What type of people in our society are left to pick up the leftovers?  In June the Independent Newspaper reported that the coronavirus crisis has put an unprecedented strain on Britain’s food banks, with some food banks seeing a 175% increase in requests for emergency parcels..  But behind every statistic there is a person.  Theo, a 47 year old Ugandan national has lived and worked in the UK for 20 years.  She works for the NHS and lives with her two daughters aged 10 and 12.  Her immigration status means that she has no recourse to public funds, so she has always had to work overtime in order to afford rent and food.  But because of lockdown, she has been unable to work the extra hours because the friends and after school clubs which used to look after her children while she was at work are not longer able to do so.  She says ‘I work so hard yet I can’t afford the basics’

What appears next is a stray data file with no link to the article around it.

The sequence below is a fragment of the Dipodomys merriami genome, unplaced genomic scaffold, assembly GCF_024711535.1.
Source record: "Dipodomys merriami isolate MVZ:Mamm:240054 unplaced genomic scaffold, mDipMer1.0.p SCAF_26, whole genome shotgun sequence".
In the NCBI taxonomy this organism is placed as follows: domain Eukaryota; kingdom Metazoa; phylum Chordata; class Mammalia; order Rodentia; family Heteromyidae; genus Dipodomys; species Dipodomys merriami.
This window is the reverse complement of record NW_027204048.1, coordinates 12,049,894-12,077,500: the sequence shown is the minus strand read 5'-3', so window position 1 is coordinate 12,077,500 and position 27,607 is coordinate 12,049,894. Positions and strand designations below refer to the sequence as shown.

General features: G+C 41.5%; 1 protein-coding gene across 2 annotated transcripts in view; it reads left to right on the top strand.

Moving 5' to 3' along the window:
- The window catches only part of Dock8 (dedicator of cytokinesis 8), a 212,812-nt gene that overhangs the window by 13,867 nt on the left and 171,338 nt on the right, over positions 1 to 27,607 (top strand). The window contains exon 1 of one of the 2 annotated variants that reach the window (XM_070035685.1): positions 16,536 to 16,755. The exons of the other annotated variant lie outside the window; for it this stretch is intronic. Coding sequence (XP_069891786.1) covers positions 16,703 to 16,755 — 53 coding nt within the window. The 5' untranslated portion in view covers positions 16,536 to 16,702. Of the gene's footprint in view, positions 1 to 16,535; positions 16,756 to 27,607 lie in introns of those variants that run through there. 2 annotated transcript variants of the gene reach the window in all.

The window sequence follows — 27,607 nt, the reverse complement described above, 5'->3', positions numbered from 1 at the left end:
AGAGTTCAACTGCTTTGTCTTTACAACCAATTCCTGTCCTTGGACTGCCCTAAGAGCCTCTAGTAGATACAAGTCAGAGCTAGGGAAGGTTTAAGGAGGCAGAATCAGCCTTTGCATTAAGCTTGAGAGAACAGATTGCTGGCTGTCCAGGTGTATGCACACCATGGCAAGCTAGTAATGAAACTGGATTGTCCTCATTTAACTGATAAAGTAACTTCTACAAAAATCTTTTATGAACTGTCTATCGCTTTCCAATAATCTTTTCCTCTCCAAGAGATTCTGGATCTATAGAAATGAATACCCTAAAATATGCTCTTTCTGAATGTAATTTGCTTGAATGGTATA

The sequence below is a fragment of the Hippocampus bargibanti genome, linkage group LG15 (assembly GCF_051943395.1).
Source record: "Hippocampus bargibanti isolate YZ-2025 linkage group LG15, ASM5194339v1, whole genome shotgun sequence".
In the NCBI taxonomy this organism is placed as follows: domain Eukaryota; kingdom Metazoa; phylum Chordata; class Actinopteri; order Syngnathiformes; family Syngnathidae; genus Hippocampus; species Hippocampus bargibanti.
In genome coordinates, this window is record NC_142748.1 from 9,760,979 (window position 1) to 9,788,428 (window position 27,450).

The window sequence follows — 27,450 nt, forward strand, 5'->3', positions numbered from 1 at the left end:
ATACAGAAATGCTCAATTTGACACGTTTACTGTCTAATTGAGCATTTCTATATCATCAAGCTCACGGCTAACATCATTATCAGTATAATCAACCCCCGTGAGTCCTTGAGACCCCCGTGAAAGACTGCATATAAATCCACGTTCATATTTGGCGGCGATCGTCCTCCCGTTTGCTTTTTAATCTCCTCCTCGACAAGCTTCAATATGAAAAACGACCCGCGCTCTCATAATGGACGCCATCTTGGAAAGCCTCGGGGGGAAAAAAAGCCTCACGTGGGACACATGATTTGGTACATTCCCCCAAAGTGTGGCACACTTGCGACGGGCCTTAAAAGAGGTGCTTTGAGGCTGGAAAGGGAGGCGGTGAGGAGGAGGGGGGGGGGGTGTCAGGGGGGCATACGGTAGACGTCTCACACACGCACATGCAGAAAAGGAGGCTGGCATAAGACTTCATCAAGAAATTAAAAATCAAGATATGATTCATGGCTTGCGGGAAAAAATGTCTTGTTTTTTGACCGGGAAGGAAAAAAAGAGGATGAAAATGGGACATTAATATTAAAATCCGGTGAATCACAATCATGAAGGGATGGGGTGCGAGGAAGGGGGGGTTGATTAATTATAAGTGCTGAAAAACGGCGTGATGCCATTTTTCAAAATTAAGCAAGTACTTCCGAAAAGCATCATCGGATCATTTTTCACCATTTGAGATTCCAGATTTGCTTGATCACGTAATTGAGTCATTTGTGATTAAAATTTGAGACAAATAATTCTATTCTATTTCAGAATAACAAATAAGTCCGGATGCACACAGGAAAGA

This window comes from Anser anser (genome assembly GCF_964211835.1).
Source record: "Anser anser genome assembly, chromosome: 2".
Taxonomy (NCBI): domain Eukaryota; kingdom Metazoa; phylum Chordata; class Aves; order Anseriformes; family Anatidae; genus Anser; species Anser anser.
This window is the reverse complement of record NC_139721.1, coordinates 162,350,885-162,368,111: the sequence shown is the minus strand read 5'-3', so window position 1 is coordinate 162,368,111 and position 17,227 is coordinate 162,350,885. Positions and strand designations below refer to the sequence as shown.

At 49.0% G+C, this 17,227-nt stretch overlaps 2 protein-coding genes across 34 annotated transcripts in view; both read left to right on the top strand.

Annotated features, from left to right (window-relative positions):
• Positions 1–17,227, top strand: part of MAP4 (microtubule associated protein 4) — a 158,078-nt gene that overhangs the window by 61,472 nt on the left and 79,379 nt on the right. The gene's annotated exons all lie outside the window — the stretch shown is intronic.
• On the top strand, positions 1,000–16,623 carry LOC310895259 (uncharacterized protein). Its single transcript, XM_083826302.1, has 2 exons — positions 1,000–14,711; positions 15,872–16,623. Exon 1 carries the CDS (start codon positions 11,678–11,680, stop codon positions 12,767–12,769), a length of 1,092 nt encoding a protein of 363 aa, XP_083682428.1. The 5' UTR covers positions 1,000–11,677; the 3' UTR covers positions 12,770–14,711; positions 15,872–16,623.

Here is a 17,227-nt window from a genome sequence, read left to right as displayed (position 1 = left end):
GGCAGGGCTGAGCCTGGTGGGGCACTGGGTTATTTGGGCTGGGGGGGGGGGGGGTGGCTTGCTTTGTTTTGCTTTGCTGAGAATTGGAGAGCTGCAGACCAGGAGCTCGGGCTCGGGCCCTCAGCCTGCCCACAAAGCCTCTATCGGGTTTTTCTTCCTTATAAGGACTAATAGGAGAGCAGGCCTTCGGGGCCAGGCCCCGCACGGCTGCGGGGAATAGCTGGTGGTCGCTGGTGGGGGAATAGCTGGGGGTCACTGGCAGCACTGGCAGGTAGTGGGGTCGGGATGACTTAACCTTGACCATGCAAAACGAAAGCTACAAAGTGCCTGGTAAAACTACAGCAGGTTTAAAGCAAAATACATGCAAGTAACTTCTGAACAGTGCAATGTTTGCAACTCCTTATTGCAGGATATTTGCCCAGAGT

Read Ruth 2: 8-16

In this next section, Boaz appears to offer Ruth kindness, protection and some sort of security.  Perhaps he has realised for himself her vulnerable position.  In the ancient world, travelling away from home, leaving the protection of friends and relatives was a risky business (as it is today).  Travellers had to depend on hospitality customs in order to survive and in the Hebrew community of the time, foreigners were traditionally viewed with suspicion – and in particular Moabites were seen as ‘undesirable elements’.  Ruth was undoubtedly entering a ‘hostile environment’.